Crime Watch

October 04, 2007

Man draws 2 life terms plus 25 years for murder

A 31-year-old Baltimore man was sentenced yesterday to two life sentences plus 25 years in prison for a shooting death in June 2004.

In July, a city jury convicted Elliott McClain of first-degree murder, conspiracy to commit murder and handgun charges in the death of Tidell Harris, 23, on Hazel Street in Curtis Bay. Circuit Judge Robert Kershaw sentenced McClain, of the 5200 block of St. Charles Ave., to the maximum prison time allowed under the law for those convictions.

McClain's co-defendant, Kevin Fletcher, is serving a sentence of life plus 20 years, which was handed down after he reneged on a plea agreement. Fletcher, 20, had agreed to testify against McClain but refused to take the witness stand at a pretrial hearing. Then, during McClain's trial, Fletcher's court testimony was inconsistent with his taped police confession, which was played in court.

Had he cooperated, Fletcher was to have received a sentence of life in prison, with all but 25 years suspended.

Julie Bykowicz

Police say girl had knife in school

A 16-year-old girl was arrested and charged with bringing a knife to school and threatening to harm a classmate at Harford Technical High School in Bel Air, authorities said.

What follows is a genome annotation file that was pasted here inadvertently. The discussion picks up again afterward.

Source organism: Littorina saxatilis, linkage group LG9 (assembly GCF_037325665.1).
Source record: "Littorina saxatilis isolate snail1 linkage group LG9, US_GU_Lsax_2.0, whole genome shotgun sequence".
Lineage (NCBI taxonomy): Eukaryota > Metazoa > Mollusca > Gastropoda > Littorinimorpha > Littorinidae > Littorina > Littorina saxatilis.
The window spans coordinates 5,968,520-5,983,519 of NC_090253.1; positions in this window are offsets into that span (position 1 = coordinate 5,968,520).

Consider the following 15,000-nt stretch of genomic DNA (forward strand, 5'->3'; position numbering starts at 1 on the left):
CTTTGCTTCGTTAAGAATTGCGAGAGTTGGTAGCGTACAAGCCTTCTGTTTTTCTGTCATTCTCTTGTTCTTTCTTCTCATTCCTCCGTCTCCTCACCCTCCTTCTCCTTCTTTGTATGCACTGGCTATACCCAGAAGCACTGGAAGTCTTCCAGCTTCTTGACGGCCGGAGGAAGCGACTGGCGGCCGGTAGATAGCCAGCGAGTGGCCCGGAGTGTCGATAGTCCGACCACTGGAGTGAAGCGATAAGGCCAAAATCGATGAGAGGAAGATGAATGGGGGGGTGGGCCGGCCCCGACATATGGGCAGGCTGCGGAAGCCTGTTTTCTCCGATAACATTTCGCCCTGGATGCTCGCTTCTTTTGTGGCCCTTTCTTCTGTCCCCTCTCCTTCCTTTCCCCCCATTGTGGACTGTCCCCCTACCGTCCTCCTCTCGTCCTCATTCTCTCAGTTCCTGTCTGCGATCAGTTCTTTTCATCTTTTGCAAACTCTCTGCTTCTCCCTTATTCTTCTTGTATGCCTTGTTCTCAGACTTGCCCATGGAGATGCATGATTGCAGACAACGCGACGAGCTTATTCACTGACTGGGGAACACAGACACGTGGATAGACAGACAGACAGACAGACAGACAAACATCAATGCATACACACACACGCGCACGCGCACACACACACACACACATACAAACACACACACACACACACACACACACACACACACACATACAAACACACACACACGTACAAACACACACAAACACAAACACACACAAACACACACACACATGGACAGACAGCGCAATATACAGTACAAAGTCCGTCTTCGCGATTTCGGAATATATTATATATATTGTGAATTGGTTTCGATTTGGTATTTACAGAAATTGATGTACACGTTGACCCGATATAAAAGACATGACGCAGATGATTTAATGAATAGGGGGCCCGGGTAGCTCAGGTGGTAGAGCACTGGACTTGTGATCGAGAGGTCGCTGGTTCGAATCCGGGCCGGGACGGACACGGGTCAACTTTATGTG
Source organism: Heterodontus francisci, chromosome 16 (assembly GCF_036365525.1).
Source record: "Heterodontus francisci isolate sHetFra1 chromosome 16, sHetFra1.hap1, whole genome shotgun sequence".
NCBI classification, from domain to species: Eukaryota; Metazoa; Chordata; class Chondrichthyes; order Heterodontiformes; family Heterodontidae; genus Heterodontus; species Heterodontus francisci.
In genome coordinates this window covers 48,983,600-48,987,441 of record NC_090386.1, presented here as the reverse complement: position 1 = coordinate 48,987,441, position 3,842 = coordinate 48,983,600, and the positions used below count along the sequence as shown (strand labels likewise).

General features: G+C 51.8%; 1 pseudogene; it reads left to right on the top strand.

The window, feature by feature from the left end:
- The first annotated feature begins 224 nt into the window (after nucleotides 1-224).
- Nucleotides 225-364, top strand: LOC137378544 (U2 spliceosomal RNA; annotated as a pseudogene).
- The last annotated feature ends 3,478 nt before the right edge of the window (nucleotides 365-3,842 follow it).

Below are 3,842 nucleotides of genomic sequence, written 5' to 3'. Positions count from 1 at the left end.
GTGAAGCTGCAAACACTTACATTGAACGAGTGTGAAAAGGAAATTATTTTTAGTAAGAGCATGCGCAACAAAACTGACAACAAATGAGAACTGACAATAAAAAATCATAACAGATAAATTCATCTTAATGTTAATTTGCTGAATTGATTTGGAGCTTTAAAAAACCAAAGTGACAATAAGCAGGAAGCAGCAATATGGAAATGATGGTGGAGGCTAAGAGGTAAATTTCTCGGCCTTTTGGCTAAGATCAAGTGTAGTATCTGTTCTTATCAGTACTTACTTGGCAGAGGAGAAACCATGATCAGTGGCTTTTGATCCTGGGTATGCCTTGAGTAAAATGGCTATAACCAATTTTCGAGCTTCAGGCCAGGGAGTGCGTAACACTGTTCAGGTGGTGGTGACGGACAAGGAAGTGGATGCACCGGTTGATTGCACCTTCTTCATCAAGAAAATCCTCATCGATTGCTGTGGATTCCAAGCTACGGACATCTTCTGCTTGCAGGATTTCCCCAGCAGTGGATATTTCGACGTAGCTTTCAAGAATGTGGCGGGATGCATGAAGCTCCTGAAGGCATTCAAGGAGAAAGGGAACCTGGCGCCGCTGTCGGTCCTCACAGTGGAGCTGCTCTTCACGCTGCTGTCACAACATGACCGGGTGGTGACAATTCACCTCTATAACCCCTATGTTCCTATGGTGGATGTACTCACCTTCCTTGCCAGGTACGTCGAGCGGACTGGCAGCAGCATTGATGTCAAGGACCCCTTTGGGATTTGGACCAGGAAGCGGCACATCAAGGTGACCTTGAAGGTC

The Harford County Sheriff's Office said the girl -- who had had been having a disagreement with a 15-year-old student -- arrived at the school with a kitchen knife Tuesday morning. Before homeroom period, the girl gave her purse to a school employee, held the knife and said she was planning to harm another student, authorities said.

The employee followed the student down a hallway, yelling at her to drop the knife, and then wrested it from her, the sheriff's office said in a news release. Sheriff's deputies arrested the girl and charged her as a juvenile with attempted first-degree assault, reckless endangerment, possession of a deadly weapon on school property and disturbance of school operations, authorities said.

Authorities did not release her name because she was charged as a juvenile. She was released to her parents, and her case was referred to the Department of Juvenile Services.

School officials said the punishment for bringing a weapon to school is an automatic 10-day suspension, after which the schools superintendent will decide whether the student can return to class.

Gus G. Sentementes and Mary Gail Hare

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